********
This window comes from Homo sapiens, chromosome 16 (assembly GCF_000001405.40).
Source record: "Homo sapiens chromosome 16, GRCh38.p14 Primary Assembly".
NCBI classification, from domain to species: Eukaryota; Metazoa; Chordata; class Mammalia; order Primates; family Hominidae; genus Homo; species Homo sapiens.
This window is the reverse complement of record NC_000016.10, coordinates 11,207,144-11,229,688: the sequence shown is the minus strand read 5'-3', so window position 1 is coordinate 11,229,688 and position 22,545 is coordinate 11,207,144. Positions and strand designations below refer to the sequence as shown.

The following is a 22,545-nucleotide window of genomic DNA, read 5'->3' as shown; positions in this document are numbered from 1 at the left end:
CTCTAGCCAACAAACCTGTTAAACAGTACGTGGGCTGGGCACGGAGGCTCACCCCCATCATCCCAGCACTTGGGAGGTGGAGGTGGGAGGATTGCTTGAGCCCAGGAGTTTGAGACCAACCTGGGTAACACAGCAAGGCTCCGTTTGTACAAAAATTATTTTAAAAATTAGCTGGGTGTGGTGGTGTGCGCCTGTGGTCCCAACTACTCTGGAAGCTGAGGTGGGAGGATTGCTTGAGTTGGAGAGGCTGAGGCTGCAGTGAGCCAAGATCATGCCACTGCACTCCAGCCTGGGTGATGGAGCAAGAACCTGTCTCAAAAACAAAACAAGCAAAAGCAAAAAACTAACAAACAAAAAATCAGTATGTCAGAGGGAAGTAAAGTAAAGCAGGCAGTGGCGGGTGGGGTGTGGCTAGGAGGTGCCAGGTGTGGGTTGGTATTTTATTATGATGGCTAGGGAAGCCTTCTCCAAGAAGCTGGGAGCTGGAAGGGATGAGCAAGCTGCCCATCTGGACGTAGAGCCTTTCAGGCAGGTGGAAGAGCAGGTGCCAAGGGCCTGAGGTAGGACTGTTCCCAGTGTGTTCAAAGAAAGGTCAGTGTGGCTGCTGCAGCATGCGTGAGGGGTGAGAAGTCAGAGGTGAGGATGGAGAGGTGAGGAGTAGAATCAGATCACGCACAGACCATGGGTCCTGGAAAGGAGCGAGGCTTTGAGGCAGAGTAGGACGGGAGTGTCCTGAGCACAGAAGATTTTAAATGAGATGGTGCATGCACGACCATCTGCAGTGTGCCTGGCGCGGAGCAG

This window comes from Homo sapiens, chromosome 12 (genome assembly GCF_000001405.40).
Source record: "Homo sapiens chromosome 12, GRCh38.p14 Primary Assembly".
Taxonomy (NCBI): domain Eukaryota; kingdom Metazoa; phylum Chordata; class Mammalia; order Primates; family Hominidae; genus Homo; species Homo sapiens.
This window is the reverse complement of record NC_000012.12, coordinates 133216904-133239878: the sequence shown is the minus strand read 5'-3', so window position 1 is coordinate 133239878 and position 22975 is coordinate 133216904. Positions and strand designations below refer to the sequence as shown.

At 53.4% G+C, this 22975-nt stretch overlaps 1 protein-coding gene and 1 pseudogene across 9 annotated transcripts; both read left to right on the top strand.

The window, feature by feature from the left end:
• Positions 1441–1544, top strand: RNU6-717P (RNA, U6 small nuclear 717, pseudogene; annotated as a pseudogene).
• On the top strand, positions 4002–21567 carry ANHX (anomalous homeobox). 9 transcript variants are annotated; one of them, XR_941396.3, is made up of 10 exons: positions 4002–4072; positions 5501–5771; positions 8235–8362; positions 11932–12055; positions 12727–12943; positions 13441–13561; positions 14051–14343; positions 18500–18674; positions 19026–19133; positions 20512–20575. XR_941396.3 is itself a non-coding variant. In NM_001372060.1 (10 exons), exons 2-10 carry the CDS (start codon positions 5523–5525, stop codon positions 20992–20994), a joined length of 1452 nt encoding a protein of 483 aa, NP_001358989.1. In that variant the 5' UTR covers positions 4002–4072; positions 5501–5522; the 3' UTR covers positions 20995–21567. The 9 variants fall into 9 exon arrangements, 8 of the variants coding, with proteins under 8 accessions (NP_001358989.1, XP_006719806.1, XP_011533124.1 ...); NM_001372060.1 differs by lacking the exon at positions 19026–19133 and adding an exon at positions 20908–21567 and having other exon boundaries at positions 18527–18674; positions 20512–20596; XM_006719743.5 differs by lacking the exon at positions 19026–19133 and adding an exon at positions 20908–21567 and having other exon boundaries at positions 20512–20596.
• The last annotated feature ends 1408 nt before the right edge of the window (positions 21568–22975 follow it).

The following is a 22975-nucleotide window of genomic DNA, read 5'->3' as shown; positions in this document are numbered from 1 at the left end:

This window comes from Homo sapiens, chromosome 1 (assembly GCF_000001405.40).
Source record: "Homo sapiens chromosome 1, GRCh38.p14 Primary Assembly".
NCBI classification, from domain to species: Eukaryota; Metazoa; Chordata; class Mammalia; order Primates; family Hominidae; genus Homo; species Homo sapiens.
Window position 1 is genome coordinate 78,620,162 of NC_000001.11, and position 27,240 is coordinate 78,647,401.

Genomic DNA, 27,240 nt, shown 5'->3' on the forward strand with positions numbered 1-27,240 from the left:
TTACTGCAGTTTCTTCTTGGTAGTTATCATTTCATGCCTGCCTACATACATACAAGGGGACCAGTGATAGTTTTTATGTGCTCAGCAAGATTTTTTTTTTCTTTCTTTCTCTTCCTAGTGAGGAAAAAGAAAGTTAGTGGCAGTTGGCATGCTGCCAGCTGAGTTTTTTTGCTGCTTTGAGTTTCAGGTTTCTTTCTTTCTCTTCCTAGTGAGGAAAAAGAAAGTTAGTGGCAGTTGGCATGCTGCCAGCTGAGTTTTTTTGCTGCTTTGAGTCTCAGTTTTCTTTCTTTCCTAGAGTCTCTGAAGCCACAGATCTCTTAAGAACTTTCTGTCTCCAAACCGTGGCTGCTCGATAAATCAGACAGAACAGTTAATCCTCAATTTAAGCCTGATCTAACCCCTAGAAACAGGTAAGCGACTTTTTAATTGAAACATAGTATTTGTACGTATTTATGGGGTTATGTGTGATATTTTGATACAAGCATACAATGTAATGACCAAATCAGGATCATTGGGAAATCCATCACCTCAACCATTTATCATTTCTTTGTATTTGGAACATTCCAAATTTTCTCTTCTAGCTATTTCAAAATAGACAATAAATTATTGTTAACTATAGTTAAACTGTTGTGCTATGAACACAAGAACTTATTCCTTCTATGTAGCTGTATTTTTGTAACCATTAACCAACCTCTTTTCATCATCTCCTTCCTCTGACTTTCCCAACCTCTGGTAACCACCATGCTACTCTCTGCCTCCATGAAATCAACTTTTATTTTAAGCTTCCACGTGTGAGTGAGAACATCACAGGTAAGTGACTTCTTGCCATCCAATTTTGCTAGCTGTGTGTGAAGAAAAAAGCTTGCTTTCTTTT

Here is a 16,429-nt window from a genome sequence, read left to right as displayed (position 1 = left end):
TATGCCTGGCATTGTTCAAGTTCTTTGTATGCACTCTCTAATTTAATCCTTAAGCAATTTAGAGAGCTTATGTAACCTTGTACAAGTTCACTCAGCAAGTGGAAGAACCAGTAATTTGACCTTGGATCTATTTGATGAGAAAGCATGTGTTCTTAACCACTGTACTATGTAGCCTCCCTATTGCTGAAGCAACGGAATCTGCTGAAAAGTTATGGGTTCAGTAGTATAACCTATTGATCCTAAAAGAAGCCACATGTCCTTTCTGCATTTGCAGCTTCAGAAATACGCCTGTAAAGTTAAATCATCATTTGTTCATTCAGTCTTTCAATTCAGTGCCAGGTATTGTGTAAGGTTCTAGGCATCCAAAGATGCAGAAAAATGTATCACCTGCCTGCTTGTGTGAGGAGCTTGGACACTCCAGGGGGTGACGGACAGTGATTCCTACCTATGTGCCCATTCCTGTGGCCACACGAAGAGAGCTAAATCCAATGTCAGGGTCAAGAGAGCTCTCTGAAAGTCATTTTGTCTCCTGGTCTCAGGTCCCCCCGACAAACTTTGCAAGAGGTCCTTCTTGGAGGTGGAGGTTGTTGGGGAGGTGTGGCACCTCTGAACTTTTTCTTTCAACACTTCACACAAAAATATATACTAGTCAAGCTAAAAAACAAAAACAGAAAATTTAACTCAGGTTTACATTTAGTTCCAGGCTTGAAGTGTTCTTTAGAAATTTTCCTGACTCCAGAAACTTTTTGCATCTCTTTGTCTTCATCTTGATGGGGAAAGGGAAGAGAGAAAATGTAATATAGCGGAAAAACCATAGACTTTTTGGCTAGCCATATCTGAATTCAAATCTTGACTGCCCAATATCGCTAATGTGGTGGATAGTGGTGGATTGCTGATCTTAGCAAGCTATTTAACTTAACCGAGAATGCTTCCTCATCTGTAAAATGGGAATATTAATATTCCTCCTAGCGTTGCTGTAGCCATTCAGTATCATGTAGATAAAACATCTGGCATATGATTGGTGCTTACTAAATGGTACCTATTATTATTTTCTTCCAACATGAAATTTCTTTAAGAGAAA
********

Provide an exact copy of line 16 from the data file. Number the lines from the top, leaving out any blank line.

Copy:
The following is a 22975-nucleotide window of genomic DNA, read 5'->3' as shown; positions in this document are numbered from 1 at the left end: